‘Beautiful with the supporters’
The entertainment only came late in the MTN8 final between Mamelodi Sundowns and Cape Town City at Moses Mabhida Stadium. Sundowns eventually triumphed 3-2 in a dramatic penalty shootout. Their supporters, who had ditched the vuvuzela long before Covid rendered it a weapon of mass destruction, tried to create a festive atmosphere with the drums they’d brought to Durban.
It was poetic in a way that City and Sundowns were the first teams to play in front of some form of a crowd. The two teams are shaking up the traditional power structures when it comes to supporter growth. The Citizens, with their innovative ways, have brought a breath of fresh air to fan engagement and offer supporters added value.
Michel Comitis’ words in 2019, when talking about the club’s relationship with its supporters, have taken an ominous turn. “If you tell me that City are going to play behind closed doors and our social media channels will be shut down, but in return we will win the league every year, then we will close the club [because] that means nothing to us,” said City’s commercial director. “It is not who we are. This is a football club, and we want to connect with people, to let them know they are not forgotten. Our strategy asks for engagement and then reciprocates, because what we do comes from a genuine place.”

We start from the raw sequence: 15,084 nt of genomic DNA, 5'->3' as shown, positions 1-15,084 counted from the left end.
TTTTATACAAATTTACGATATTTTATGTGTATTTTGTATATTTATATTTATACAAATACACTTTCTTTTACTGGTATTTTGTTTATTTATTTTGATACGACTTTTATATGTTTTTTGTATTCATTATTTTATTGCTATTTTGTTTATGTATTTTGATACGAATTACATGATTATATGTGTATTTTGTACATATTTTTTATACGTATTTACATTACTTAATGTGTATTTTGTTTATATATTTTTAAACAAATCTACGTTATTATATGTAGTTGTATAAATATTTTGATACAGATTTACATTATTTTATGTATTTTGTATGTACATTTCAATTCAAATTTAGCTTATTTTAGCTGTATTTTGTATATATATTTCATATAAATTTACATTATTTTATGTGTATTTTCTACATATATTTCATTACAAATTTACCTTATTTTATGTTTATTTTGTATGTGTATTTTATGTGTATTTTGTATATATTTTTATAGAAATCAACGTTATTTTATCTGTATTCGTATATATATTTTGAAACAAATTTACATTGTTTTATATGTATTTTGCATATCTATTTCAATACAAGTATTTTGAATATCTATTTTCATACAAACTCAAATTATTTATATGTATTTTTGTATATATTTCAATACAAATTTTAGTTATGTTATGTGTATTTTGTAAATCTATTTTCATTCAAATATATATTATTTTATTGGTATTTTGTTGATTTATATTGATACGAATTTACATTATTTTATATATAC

While Sundowns are stuck in the past when it comes to certain ways of doing things, the team’s success is winning over a younger generation of supporters. The MTN8 was the club’s seventh trophy in the past five years.
“We have been missing them in the stadium,” said Sundowns goalkeeper Denis Onyango, who saved five penalties in the shootout. “It was amazing to see them back in the stadium. Of course, not the numbers we wanted … we have to follow the protocols.
“We had to reward the supporters. We hope that we see them in the time to come, because football is beautiful with the supporters. We have missed them, it’s been almost two years without them. The more we vaccinate, the more we will get numbers at the stadium. It was very beautiful and nice to see them at the stadium and celebrating with them this magnificent trophy after 14 years [of the club failing to win it].”
The PSL and the South African Football Association have made submissions to the government to increase the number of fans allowed to attend live games. While this would be welcome, with many eager to return to stadiums, more supporters in the stands is not the solution to the underlying problems that could have devastating effects on the game if not addressed.
This article was first published on New Frame